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REM and Sleep Stage Tracking at Home
#11
As one who suffers from periods of insomnia, and who would not have guessed he had sleep apnea (but does), I'd be very interested in a device that could accurately (and cost effectively) monitor sleep/REM. Not sure the technology is there yet. But it seems like a matter of time.

Bill
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#12
(10-17-2016, 06:07 PM)rwelliot Wrote: These three devices in provide insight using different techniques that hare been proven superior to the devices that primarily use actigraphy, which actually also earned its own chapter (124) in the "Principles and Practice of Sleep Medicine" text book.

Textbooks do not necessarily have accurate information. Show me a study published in a respected peer reviewed medical journal and subsequently replicated and I might be interested. But not until then, thanks.


Ed Seedhouse
VA7SDH

The above is my opinion.  It is just possible that I may, occasionally, be mistaken.

I am neither a Doctor, nor any other kind of medical professional.

Everything put together sooner or later falls apart.
Your brain is not the boss.
Our forefathers took drugs.
He's no fun he fell right over.
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#13
There is a difference between sleep docs not trusting/believing in the algorithms of modern xPAPs and that only PSGs can detect sleep stages. It is true a lot of sleep docs do not trust CPAP data. Many of us have docs that don't believe in APAPs. Many more have docs that never look at the sleep data. We feel that is like an endocrinologist never looking at a diabetic's glucose meter results.

Yes, many of us seek to get the best care we can, even if that care and treatment is from ourselves and our own research. And our own pockets. Which is why I am adamantly critical of the devices you mention. If all I read are pretty words about how it will help my sleep but yet it doesn't tell me HOW it will help my sleep, then it isn't going to help my sleep.

The Dreem sounds like it uses an audio pattern technology that has been around for a while called binaural beats. I have several CDs that use it under the trade name of Hemi-Sync. I have to be careful, though, as some of them give me headaches and/or cause my heart to race. I would hesitate to use this in my sleep and would encourage anyone to make sure the company has a return policy before purchasing.
PaulaO2
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#14
(10-16-2016, 01:39 PM)PaulaO2 Wrote: Nope. None of these devices can tell what sleep stage you are in unless they do the following:

track your eye movement
and/or
are attached to your head to track brain activity

Hello.
-I respect your opinion and partially agree with you.
-You can have and indirect measure of what is going on with your sleep quality. I am talking about your heart beats. I use almost every day an Oximeter CMD 50D+ and I have seen that when I am in deep sleep my bpm goes down to 55-60, when I am awake and 100% resting the bpm minimum is 65-70.
I measure my bpm with a very cheap chinese wristband (A88) you can buy it in eBay for around $25.00 bucks and wait 25 days to arrive from China.
I tested with myself (I am using CPAP):6.5 hours deep sleep +1/2 hour light sleep. My wife will begin CPAP because she is in trouble too. I tested the A88 with her and she got: 4.5 hours deep sleep+ 1 hour light sleep.
I don' t have medical education, I am only trying to understand this new world for me. I think that Ahi is a good indicator of your sleep quality, but better indicator is the SpO in your blood and the CMD 50+ I believe is the champion because price+realibility+low error.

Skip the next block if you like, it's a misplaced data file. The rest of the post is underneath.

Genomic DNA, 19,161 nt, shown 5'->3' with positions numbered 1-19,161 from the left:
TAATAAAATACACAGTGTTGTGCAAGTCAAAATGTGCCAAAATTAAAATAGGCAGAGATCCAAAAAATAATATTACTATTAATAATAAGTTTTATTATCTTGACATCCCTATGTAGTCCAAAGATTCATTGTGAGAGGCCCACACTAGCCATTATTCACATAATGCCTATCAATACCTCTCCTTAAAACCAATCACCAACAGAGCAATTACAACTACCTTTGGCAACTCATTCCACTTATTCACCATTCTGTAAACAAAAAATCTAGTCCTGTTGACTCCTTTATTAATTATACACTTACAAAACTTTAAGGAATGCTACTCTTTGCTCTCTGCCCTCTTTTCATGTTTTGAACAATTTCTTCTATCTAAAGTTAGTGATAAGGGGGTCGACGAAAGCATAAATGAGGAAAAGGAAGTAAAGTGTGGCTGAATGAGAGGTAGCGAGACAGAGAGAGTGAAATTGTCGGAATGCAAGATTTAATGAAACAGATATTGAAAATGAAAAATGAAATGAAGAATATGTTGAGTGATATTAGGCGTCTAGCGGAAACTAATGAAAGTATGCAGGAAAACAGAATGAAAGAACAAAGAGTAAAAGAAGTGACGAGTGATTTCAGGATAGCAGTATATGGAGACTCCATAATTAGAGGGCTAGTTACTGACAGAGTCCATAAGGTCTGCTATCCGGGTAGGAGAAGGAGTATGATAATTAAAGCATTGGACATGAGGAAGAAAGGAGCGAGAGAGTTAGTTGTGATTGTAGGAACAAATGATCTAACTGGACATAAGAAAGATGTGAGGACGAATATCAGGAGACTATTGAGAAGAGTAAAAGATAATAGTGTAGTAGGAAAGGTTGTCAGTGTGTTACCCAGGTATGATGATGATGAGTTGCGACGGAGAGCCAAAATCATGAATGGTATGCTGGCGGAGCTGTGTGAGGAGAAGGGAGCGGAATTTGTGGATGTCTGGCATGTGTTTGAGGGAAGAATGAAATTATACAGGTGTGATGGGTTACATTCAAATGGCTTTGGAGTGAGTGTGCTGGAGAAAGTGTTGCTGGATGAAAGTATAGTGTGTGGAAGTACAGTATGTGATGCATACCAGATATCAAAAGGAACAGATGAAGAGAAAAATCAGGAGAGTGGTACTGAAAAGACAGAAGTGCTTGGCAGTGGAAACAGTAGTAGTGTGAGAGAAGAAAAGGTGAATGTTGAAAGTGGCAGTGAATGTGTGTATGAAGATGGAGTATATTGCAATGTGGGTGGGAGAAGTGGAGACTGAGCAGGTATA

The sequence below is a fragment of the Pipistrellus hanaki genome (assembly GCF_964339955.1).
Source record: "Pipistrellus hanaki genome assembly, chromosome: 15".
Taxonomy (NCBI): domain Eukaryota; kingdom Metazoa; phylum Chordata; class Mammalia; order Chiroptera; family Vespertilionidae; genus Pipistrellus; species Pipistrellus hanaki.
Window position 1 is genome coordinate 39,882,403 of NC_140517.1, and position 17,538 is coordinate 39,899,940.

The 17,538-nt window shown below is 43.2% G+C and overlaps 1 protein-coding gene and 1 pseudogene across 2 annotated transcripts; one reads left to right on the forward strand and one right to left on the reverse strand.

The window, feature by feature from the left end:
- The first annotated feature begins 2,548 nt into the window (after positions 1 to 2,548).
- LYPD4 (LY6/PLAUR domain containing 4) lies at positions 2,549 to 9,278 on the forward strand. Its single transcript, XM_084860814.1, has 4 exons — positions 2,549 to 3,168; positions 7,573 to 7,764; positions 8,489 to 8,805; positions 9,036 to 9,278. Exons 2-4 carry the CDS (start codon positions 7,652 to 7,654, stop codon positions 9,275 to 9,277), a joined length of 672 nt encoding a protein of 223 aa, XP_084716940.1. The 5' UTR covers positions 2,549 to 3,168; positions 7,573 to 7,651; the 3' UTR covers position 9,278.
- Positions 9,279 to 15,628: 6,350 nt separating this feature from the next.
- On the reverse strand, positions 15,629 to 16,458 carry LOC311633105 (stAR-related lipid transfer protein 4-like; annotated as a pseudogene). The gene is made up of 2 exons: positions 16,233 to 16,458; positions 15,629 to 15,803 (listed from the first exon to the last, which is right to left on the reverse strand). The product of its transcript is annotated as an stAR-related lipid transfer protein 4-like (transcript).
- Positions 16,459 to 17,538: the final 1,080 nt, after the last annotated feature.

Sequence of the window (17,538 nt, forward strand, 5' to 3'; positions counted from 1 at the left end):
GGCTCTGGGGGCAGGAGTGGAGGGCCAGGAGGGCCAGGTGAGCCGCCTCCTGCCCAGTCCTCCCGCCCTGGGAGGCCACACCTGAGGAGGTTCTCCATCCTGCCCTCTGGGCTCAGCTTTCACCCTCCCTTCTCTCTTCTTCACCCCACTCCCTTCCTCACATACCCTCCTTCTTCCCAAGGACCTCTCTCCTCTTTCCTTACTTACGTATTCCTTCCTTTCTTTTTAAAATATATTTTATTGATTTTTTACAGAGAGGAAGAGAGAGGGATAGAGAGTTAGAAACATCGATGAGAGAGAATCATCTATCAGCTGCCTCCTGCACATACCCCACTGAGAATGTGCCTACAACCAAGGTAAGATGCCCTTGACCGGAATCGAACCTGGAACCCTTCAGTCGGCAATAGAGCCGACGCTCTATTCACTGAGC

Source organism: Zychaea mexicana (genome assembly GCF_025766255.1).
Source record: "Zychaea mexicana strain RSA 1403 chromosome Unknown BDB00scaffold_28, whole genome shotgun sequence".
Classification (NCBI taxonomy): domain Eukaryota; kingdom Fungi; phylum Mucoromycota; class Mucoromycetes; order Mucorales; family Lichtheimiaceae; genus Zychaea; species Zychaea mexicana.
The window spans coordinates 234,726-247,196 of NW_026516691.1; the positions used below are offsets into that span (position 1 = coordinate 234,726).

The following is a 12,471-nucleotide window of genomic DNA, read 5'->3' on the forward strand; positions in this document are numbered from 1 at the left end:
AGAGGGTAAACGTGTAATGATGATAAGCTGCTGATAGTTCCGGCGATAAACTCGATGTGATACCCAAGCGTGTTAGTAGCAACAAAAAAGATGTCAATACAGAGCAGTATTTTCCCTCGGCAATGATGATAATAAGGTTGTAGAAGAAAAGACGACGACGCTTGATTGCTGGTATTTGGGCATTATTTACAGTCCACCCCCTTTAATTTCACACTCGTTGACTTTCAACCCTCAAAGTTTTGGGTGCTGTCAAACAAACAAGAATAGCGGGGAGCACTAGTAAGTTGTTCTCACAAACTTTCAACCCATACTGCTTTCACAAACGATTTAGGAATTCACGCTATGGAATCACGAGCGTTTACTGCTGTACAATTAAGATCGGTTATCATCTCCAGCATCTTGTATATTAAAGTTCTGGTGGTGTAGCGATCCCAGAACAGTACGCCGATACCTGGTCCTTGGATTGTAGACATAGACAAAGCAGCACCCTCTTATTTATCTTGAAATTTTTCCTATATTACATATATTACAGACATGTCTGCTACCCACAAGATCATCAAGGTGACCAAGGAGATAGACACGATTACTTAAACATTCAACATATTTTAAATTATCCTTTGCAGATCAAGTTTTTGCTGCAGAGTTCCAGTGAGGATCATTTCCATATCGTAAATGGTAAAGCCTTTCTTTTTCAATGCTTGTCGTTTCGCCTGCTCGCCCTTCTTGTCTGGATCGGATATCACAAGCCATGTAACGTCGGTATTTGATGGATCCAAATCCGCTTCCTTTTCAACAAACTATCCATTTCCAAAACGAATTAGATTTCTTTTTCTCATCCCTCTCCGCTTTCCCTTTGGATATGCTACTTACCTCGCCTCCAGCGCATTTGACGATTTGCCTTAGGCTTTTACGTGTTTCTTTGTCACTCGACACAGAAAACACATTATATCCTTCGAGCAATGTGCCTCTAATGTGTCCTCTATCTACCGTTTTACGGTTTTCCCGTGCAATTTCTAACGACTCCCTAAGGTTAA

In this case the use of the wristband give you information about your sleep quality with out go to the lab and expend $1500.00 bucks in the test, and you can do it at home with out too much trouble, because you can sleep very easy with the wrist band.
I think it is another way to find out about your sleep quality.
Ralph.
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#15
I appreciate what rwelliot is saying, and have been on a bit of a similar pilgrimage myself for a number of years trying to determine what is going on in the brain and what is out there to help track it. I I think he has been very even handed in writing about the different products, not running an advertisement. I have apnea, both obstructive and central. I have very interrupted sleep - the "arousals" (I wish they used another term of art) - but that awaken me fully. And Alpha wave intrusions. In short, I don't get enough good sleep, and the good doctor and I have backed into believing not enough REM. BUT, without sleeping in the lab or doing a home PSG for multiple nights you can not really get a full handle on it. So the search for how to gather objective data over more than one night begins. I am not going to go through all the devices already mentioned, but each has a place in trying to get at the knowledge we want, but mainly through what I might term secondary information. The Zeo may have come closest, but was never medically validated, the Dreem may also. I would really like to have a device that accurately and directly measured the brain's activity. Am I in stage 1,2,3,REM? - and then go correlate that with my PAP wave form data and my heart rate and O2 levels. What is going on in that old noggin of mine? There seem to be some new devices coming on line that use algorithms with single channel sensors that will be in the consumer price range, but not quite there yet. And interestingly, the sleep labs are not interested in playing with them in conjunction with their PSG studies to validate them (economics!). So we wait, and someday somebody will put one out there, maybe a venture capitalist with sleep apnea and more money to burn then sense. Wish I was him!
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